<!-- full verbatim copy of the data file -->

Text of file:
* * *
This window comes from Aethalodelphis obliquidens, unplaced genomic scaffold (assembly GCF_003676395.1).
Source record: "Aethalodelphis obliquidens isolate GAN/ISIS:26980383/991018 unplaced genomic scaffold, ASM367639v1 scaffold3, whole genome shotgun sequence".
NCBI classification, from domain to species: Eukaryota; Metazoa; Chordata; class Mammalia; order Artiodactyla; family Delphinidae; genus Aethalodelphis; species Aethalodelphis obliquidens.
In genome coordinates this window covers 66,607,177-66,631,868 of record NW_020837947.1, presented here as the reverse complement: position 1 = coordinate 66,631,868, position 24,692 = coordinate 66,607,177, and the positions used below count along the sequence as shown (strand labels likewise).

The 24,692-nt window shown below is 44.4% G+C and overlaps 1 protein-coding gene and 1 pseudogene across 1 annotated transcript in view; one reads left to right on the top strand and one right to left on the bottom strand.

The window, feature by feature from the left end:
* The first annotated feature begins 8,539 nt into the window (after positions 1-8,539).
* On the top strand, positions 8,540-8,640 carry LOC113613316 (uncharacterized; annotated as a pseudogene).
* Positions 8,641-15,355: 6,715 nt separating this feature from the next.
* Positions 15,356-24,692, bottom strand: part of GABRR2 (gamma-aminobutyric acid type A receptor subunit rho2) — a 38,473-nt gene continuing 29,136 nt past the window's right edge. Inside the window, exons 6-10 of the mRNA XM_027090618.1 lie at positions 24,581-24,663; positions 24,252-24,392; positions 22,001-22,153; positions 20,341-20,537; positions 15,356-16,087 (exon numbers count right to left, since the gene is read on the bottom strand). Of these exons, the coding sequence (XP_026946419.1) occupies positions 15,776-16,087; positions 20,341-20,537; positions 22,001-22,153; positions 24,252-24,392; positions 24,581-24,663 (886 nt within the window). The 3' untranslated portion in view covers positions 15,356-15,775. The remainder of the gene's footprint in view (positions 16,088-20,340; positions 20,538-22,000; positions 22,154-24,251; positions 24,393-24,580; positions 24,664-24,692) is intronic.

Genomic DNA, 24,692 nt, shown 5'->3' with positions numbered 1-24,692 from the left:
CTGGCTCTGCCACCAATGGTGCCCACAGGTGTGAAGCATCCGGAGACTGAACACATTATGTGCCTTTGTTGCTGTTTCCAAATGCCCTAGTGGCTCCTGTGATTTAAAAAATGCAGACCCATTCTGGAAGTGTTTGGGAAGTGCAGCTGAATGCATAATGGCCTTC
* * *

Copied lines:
This window comes from Aethalodelphis obliquidens, unplaced genomic scaffold (assembly GCF_003676395.1).
Source record: "Aethalodelphis obliquidens isolate GAN/ISIS:26980383/991018 unplaced genomic scaffold, ASM367639v1 scaffold3, whole genome shotgun sequence".
NCBI classification, from domain to species: Eukaryota; Metazoa; Chordata; class Mammalia; order Artiodactyla; family Delphinidae; genus Aethalodelphis; species Aethalodelphis obliquidens.
In genome coordinates this window covers 66,607,177-66,631,868 of record NW_020837947.1, presented here as the reverse complement: position 1 = coordinate 66,631,868, position 24,692 = coordinate 66,607,177, and the positions used below count along the sequence as shown (strand labels likewise).

The 24,692-nt window shown below is 44.4% G+C and overlaps 1 protein-coding gene and 1 pseudogene across 1 annotated transcript in view; one reads left to right on the top strand and one right to left on the bottom strand.

The window, feature by feature from the left end:
* The first annotated feature begins 8,539 nt into the window (after positions 1-8,539).
* On the top strand, positions 8,540-8,640 carry LOC113613316 (uncharacterized; annotated as a pseudogene).
* Positions 8,641-15,355: 6,715 nt separating this feature from the next.
* Positions 15,356-24,692, bottom strand: part of GABRR2 (gamma-aminobutyric acid type A receptor subunit rho2) — a 38,473-nt gene continuing 29,136 nt past the window's right edge. Inside the window, exons 6-10 of the mRNA XM_027090618.1 lie at positions 24,581-24,663; positions 24,252-24,392; positions 22,001-22,153; positions 20,341-20,537; positions 15,356-16,087 (exon numbers count right to left, since the gene is read on the bottom strand). Of these exons, the coding sequence (XP_026946419.1) occupies positions 15,776-16,087; positions 20,341-20,537; positions 22,001-22,153; positions 24,252-24,392; positions 24,581-24,663 (886 nt within the window). The 3' untranslated portion in view covers positions 15,356-15,775. The remainder of the gene's footprint in view (positions 16,088-20,340; positions 20,538-22,000; positions 22,154-24,251; positions 24,393-24,580; positions 24,664-24,692) is intronic.

Genomic DNA, 24,692 nt, shown 5'->3' with positions numbered 1-24,692 from the left:
CTGGCTCTGCCACCAATGGTGCCCACAGGTGTGAAGCATCCGGAGACTGAACACATTATGTGCCTTTGTTGCTGTTTCCAAATGCCCTAGTGGCTCCTGTGATTTAAAAAATGCAGACCCATTCTGGAAGTGTTTGGGAAGTGCAGCTGAATGCATAATGGCCTTC